I’d like to emphasize the fact that adiposity increases the risk for estrogen-receptive breast cancer as well as non-estrogen-dependent cancers. If you care to know the nitty-gritty, here’s what happens: Fat cells secrete a hormone called leptin (its purpose is to signal satiety to the brain, thereby decreasing food intake; however, we often become leptin-resistant and that warrants a separate conversation!). So, more body fat = more leptin. Leptin then leads to expression of an enzyme called aromatase, which then stimulates androgens to be converted to estrogen. It’s also worth stating that estrogen increases insulin sensitivity, so as your insulin drops you are more likely to become insulin-resistant, which can contribute to weight gain.

A final note about estrogen: we want to ensure appropriate liver health in order to appropriately metabolize and eliminate estrogen. The best way to do this: eliminate or limit alcohol intake. Furthermore, alcohol consumption is correlated with an increase in estrogen. If you’re having hot flashes at night, skip alcohol until this is better controlled.

Progesterone gradually decreases. Don’t forget that it’s the ratio of progesterone and estrogen that determines how you feel, so as progesterone drops it isn’t able to counteract high estrogen levels. Why does progesterone drop with age? Well, your follicles are aging. Recent research has suggested that we don’t run out of eggs, like we once thought we did.

Testosterone continues to decline (it peaks in our 20’s), which contributes to our inability to synthesize muscle at a rate that exceeds muscle breakdown. What that means for us, is a tendency toward atrophy of muscle tissue.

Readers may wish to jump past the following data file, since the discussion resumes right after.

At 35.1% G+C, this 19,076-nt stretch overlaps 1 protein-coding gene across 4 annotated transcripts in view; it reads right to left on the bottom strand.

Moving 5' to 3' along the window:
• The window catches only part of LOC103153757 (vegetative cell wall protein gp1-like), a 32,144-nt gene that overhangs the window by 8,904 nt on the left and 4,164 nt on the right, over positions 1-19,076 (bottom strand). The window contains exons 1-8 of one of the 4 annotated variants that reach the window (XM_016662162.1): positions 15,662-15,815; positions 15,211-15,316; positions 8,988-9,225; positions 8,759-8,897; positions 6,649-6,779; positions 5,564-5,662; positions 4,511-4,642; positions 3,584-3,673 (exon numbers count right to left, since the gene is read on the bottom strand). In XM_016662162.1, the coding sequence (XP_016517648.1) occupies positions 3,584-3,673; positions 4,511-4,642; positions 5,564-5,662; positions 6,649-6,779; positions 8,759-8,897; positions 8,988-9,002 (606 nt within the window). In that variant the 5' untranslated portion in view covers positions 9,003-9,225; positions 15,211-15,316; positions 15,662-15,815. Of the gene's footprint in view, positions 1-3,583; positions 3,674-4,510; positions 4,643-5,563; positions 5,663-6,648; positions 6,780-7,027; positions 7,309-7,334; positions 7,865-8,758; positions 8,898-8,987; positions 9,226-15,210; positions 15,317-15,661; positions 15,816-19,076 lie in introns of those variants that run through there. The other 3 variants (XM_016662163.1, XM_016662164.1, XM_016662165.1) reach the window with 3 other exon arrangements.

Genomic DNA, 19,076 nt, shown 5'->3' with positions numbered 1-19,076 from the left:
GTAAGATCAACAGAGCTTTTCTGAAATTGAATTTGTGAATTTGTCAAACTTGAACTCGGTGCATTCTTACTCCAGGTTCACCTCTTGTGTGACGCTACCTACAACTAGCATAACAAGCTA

As we age, there is also a decrease in dehydroepiandrosterone (DHEA), which is released by the adrenals and is a precursor for testosterone and estrogen.  However, there is an initial attempt to increase DHEA, which can stress our adrenal system.

So what should women be thinking about in their early 40’s? Well, I focus on forming good nutrition habits; as we age will become more insulin resistant and require less carbohydrates. Ensure adequate protein intake in order to prevent muscle breakdown and limit your sugar and alcohol intake. Women also benefit from getting adequate Vitamin D (2000-4000 IU/day) and calcium (1500mg/day) to promote bone health. Perimenopausal women should participate in daily weight-bearing activity; this will also promote healthy body composition and bone density. During this time, focus on getting good, quality sleep and managing your stress levels.

It is not within my scope of practice to give advice re: hormone replacement therapy, but I will say this: I encourage you to consider bioidentical hormones versus synthetically derived hormones or hormones derived from horses (e.g. premarin). Bioidentical hormones are identical to our own hormones Be sure to do your research when it comes to bioidentical hormone therapy, as there are risks associated with their use.  

I hope that this gives you even more insight into how our hormones changes throughout our lifespan. Please feel free to ask me any questions that you may have.

Thank you so much for visiting and I invite you to come back next week for a discussion about endometriosis, PCOS and fibroids!